Less downtime (and less money lost)
Despite occasional outages, AWS, Microsoft Azure, and Google Cloud generally have more uptime than private clouds. According to 451 Research, nearly 1 in 3 consumers say they are unlikely to return to an online business if an issue prevents their payment from processing. The large commercial cloud providers skew towards extremely minimal downtime.
This equates to big differences in unprocessed payments and lost revenue. According to the Ponemon Institute, each minute of cloud downtime costs companies approximately $9,000. Even if a private cloud provider offers 99.9 percent reliability, this means more than eight hours of downtime a year and more than $4 million in losses. Comparatively, The Information reported that the public cloud leader AWS had approximately 7.5 hours of total downtime over three years (between 2015 and 2017).
Better for global customers
Payment processing is subject to a wide range of governmental and institutional inspection. AWS and other public cloud options are designed — by the nature of their large enterprise clients — to have more robust auditing capabilities than many private clouds because they offer a massive international footprint. Payment vendors using a private cloud infrastructure simply cannot compete with AWS’ scope — and, in turn, they put their customers at a disadvantage for scaling payments internationally in countries with unique requirements.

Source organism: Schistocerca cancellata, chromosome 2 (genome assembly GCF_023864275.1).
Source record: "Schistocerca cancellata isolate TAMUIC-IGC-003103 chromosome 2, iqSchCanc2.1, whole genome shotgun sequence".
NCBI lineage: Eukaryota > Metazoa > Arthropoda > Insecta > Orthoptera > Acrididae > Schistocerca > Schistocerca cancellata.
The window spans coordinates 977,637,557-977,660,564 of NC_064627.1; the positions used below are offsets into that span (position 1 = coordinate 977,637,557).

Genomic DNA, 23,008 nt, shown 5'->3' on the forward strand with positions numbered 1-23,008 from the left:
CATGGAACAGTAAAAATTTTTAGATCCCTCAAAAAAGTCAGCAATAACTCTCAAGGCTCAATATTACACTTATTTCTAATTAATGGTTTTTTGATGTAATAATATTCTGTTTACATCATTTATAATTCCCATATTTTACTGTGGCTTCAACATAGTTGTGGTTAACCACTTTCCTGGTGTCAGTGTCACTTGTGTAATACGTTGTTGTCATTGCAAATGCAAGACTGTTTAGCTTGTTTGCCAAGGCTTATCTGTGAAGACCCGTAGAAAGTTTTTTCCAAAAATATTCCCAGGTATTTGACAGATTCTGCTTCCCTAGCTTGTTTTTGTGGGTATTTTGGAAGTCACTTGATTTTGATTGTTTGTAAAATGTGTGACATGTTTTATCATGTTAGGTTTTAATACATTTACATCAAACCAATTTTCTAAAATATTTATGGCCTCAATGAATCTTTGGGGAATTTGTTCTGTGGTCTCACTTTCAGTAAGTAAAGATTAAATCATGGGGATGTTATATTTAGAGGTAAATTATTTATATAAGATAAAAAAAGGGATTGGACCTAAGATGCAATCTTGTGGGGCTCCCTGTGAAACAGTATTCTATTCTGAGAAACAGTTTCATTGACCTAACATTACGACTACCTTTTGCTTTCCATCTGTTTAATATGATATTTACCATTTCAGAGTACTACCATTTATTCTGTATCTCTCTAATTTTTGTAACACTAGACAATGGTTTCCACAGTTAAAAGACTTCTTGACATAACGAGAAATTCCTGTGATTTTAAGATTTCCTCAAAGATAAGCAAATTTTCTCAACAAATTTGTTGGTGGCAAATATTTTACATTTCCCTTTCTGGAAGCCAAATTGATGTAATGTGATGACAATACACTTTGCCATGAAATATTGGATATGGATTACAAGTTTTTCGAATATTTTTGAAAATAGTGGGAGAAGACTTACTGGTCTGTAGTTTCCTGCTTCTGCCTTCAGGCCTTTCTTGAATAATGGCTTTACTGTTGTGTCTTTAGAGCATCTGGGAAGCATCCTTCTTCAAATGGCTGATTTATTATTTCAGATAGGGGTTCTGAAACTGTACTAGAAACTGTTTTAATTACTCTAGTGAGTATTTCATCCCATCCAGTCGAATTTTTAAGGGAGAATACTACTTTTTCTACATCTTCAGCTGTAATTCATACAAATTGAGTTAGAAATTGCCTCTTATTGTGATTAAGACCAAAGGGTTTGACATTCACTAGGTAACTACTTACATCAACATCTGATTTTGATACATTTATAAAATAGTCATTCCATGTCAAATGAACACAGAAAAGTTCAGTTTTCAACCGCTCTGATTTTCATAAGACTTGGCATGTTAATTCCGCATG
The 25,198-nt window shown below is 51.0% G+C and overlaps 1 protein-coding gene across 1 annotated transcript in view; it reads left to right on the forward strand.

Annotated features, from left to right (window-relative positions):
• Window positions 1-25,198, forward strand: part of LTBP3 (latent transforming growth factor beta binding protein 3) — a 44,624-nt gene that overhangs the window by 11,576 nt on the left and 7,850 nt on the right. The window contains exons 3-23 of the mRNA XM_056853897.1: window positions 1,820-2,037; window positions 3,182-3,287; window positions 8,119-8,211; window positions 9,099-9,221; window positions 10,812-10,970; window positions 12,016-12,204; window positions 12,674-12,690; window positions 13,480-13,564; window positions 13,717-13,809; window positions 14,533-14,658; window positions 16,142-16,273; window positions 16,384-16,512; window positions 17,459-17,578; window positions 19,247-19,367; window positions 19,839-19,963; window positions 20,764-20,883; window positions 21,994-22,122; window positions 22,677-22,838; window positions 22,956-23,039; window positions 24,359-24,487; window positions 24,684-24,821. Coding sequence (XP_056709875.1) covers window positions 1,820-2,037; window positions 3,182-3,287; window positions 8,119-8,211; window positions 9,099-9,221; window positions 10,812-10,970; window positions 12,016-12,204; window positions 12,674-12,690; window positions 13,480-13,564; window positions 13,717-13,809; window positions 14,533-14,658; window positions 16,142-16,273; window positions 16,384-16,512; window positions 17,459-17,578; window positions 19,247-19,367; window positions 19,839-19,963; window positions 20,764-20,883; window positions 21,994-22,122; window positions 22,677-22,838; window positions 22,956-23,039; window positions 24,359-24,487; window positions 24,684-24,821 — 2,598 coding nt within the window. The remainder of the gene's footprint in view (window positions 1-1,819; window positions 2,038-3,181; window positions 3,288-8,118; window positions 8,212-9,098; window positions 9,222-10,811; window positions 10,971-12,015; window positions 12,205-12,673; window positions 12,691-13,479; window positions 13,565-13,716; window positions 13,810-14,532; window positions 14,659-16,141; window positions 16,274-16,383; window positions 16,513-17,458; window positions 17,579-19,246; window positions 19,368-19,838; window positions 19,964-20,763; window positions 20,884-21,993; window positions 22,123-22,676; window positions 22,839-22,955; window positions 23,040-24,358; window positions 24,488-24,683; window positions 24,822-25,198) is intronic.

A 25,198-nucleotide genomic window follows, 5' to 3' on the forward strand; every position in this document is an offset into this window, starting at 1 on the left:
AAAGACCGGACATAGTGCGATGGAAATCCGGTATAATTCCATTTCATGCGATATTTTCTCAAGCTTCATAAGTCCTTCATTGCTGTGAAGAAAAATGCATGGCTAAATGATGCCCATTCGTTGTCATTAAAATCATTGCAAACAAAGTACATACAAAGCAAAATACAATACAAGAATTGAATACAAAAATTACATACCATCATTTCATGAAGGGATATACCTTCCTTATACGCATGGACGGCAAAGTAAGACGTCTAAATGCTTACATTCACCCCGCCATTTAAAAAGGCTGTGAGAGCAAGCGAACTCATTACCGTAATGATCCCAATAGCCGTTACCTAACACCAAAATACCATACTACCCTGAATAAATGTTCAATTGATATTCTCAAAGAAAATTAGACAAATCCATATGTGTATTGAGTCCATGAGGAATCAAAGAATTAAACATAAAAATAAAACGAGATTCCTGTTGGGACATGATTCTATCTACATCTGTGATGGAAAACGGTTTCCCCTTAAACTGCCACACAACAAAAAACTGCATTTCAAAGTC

“Any business accepting payments across different geographic markets needs to review the infrastructure of their payment vendor, or they risk losing money, facing increased downtime, and confronting heightened security risk,” said Jordan McKee, Research Director at 451 Research. “Private cloud-based payment providers have to weigh the value of geographic reach against the costs of owning and operating data centers around the globe.”
When enterprise customers use public cloud-based payment processors, they get access to a modern reference architecture that allows them to easily integrate new services and also provides the flexibility to create entirely new business models, such as building a subscription or marketplace business. And, like other PaaS (Platform as a Service) and SaaS (Software as a Service) companies — think Salesforce or Box –public cloud-based payment processors tend to have third-party integration ecosystems for services like Xero, Slack, and others that build upon their core payments capabilities. Comparatively, private cloud-based payment services are limited by scale and capability — so they typically don’t offer these easily integratable third-party solutions, as each integration requires extensive customization.
In this era of mobile apps, pervasive AI, and numerous other technologies, it may seem like a foregone conclusion that your payments vendor is built on the public cloud. After all, it’s rare to find any enterprise application that hasn’t moved to this kind of modern infrastructure in recent years. But there are still a small set of holdouts with private clouds who may not be able to grow and scale with your business. Based on 451 Research’s report, this presumption could impact you in the place where it matters most: converting a sale.